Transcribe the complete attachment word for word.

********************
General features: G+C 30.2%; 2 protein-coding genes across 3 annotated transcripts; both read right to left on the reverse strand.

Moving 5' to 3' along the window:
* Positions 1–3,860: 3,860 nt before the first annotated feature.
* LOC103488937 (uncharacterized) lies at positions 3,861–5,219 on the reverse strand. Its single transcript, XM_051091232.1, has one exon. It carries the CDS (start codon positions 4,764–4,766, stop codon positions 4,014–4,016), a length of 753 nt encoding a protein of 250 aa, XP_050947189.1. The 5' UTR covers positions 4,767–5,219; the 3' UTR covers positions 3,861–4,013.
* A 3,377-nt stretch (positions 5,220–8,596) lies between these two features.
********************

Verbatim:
General features: G+C 30.2%; 2 protein-coding genes across 3 annotated transcripts; both read right to left on the reverse strand.

Moving 5' to 3' along the window:
* Positions 1–3,860: 3,860 nt before the first annotated feature.
* LOC103488937 (uncharacterized) lies at positions 3,861–5,219 on the reverse strand. Its single transcript, XM_051091232.1, has one exon. It carries the CDS (start codon positions 4,764–4,766, stop codon positions 4,014–4,016), a length of 753 nt encoding a protein of 250 aa, XP_050947189.1. The 5' UTR covers positions 4,767–5,219; the 3' UTR covers positions 3,861–4,013.
* A 3,377-nt stretch (positions 5,220–8,596) lies between these two features.